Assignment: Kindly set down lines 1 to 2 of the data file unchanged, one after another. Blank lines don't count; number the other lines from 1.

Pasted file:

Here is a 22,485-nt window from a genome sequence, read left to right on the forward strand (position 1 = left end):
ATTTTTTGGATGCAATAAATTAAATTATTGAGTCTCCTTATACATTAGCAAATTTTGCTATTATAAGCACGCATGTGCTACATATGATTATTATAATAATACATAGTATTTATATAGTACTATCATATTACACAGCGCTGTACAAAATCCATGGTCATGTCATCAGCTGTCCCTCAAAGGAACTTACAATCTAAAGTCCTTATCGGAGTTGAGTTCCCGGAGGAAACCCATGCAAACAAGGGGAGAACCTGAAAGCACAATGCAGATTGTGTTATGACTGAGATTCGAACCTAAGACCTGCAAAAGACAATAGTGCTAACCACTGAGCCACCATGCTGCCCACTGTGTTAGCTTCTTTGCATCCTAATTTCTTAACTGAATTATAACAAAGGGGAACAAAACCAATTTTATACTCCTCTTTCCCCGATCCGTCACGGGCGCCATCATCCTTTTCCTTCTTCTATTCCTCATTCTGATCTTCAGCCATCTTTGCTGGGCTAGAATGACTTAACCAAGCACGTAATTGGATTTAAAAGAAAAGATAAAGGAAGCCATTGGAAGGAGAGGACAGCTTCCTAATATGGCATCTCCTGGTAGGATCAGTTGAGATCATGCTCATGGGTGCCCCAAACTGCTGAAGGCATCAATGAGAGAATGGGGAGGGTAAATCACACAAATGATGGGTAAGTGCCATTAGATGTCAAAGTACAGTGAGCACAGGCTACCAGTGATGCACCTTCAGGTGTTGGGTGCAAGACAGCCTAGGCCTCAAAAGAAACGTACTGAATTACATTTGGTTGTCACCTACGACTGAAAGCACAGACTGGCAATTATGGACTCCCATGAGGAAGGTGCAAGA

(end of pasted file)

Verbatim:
Here is a 22,485-nt window from a genome sequence, read left to right on the forward strand (position 1 = left end):
ATTTTTTGGATGCAATAAATTAAATTATTGAGTCTCCTTATACATTAGCAAATTTTGCTATTATAAGCACGCATGTGCTACATATGATTATTATAATAATACATAGTATTTATATAGTACTATCATATTACACAGCGCTGTACAAAATCCATGGTCATGTCATCAGCTGTCCCTCAAAGGAACTTACAATCTAAAGTCCTTATCGGAGTTGAGTTCCCGGAGGAAACCCATGCAAACAAGGGGAGAACCTGAAAGCACAATGCAGATTGTGTTATGACTGAGATTCGAACCTAAGACCTGCAAAAGACAATAGTGCTAACCACTGAGCCACCATGCTGCCCACTGTGTTAGCTTCTTTGCATCCTAATTTCTTAACTGAATTATAACAAAGGGGAACAAAACCAATTTTATACTCCTCTTTCCCCGATCCGTCACGGGCGCCATCATCCTTTTCCTTCTTCTATTCCTCATTCTGATCTTCAGCCATCTTTGCTGGGCTAGAATGACTTAACCAAGCACGTAATTGGATTTAAAAGAAAAGATAAAGGAAGCCATTGGAAGGAGAGGACAGCTTCCTAATATGGCATCTCCTGGTAGGATCAGTTGAGATCATGCTCATGGGTGCCCCAAACTGCTGAAGGCATCAATGAGAGAATGGGGAGGGTAAATCACACAAATGATGGGTAAGTGCCATTAGATGTCAAAGTACAGTGAGCACAGGCTACCAGTGATGCACCTTCAGGTGTTGGGTGCAAGACAGCCTAGGCCTCAAAAGAAACGTACTGAATTACATTTGGTTGTCACCTACGACTGAAAGCACAGACTGGCAATTATGGACTCCCATGAGGAAGGTGCAAGA